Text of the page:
More About Mirrors and Magnets

Last week I wrote about magnetic number sets and I described wall mirrors for the classroom.  This picture shows how beautiful wall mirrors can be and how even the youngest children can benefit from looking at their own reflections. Baby mirrorsUsing this space as a play area can also be an effective way to encourage children to use manipulatives, especially if they are not “table-top” players. In addition to sets of numbers or letters that are brought out as frequently as needed, there are plenty of other manipulatives that can be added to your magnetic play space.

I like this sorting center.  Magnetic Sorting SetChildren can sort the items into the paint cans by color or type.  Teachers can hand out the magnets and ask the children to put them in the color-coded can, or children can create their own activity.  Magnets are often hard to take off a flat surface so they might frustrate younger children (chunky magnets are better for little hands and younger fine motor skills) but for your older 3s and 4s, this might be a really satisfying set.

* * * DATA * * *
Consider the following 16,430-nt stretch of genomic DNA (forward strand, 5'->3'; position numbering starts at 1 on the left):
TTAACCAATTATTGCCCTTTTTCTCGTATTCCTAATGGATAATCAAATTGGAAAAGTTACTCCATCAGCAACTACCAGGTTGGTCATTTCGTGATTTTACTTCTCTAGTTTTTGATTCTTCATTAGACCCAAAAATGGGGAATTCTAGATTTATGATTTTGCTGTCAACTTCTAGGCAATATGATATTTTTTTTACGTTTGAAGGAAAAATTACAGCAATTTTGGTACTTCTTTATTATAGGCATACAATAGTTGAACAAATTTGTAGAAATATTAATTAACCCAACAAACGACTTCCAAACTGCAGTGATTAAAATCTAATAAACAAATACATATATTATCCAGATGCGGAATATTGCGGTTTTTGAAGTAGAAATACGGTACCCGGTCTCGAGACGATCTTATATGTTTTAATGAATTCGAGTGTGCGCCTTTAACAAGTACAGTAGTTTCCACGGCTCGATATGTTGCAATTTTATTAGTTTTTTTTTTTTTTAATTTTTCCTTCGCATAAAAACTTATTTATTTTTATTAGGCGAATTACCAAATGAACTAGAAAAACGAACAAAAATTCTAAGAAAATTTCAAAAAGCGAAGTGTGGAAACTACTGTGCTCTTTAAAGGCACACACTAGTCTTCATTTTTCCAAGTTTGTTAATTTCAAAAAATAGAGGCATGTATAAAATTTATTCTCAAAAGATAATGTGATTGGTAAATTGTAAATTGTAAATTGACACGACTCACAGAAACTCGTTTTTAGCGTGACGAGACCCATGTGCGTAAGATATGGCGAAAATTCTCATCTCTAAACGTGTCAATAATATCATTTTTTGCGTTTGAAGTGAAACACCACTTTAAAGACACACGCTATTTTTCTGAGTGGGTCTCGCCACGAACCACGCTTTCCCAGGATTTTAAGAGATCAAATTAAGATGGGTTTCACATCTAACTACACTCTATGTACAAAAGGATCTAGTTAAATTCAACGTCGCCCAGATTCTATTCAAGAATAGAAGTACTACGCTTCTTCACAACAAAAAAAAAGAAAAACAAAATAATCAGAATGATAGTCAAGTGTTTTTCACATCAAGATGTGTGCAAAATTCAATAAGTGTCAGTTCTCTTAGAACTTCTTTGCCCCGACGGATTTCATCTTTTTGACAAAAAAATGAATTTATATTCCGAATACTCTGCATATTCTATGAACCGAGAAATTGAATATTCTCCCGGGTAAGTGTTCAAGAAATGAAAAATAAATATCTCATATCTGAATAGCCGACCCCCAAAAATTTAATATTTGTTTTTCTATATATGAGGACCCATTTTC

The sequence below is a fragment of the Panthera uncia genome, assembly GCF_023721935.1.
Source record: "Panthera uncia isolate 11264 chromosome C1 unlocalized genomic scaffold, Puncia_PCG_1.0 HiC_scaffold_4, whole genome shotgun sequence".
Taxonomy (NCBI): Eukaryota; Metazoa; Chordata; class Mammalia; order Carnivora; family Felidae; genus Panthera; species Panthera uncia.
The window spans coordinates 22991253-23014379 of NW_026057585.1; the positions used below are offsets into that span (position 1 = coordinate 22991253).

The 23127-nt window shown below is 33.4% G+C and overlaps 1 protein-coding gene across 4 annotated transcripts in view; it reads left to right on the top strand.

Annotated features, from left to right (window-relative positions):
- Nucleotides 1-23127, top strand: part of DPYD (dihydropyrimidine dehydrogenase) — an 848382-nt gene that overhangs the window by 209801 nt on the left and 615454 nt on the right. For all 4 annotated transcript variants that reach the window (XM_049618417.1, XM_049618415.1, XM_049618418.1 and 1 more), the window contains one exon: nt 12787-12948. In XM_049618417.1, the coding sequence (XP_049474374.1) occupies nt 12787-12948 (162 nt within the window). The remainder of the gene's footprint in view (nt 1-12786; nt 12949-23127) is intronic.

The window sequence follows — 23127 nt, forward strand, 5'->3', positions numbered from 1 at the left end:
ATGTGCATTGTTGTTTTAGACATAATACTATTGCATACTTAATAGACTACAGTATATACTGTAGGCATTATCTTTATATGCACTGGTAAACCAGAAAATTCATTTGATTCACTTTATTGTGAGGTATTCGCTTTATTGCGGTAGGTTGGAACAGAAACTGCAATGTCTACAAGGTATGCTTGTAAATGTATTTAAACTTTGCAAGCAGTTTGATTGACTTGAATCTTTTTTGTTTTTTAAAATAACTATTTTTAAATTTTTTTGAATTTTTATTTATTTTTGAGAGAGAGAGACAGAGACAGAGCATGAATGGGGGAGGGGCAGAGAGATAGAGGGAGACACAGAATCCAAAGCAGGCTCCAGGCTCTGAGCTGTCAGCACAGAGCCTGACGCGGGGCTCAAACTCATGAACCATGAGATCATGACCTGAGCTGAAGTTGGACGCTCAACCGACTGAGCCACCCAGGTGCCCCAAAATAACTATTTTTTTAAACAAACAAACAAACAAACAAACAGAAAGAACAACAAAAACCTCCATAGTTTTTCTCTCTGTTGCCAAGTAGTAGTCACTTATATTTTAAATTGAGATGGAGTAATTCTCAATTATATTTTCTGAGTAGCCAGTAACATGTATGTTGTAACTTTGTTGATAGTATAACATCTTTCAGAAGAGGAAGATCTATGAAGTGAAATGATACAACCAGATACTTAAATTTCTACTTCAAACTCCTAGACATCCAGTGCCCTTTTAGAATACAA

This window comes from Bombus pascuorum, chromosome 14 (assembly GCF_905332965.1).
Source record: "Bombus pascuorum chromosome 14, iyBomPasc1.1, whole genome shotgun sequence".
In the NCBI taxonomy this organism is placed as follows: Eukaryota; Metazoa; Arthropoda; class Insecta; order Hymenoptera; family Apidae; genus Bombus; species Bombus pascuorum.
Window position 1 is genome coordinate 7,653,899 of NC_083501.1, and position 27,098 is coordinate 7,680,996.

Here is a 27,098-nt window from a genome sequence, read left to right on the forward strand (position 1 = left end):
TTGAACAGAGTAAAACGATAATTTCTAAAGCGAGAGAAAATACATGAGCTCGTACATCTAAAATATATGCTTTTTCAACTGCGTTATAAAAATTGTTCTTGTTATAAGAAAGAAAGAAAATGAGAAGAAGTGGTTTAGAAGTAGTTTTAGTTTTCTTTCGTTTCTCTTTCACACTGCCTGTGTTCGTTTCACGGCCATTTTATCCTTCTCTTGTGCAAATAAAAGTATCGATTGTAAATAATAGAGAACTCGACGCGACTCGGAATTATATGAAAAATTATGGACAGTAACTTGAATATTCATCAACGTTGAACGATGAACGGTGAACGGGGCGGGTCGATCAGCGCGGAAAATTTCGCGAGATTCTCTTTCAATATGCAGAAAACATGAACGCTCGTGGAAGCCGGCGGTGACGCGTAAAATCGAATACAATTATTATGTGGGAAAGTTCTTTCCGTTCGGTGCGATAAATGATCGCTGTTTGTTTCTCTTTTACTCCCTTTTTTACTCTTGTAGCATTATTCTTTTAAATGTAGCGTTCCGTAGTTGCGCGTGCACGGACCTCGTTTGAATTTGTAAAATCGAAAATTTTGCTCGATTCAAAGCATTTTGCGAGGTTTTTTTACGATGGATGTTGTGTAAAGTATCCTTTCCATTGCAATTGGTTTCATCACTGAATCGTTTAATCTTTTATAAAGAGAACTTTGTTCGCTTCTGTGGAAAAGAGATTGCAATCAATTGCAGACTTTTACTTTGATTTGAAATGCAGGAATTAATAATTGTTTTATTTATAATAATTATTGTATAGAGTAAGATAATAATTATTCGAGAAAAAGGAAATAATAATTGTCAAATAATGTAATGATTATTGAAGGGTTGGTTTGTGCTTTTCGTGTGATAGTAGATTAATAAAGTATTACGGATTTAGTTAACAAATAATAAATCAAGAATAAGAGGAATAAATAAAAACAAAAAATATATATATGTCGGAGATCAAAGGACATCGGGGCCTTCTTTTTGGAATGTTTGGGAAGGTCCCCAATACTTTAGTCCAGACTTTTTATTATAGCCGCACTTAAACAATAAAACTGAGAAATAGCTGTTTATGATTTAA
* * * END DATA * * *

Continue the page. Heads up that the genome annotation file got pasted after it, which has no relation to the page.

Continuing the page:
One Reply to “More About Mirrors and Magnets”

  1. I like the idea of using large mirrors for small children to look at themselves in. It is really cute when you as the caregiver or parent stand in front of the mirror with the child and he or she sees two faces. They can\’t figure it out. I think it would be a good idea to let them dress up in a costume and let them see themselves and see what kind of reaction the child will have.

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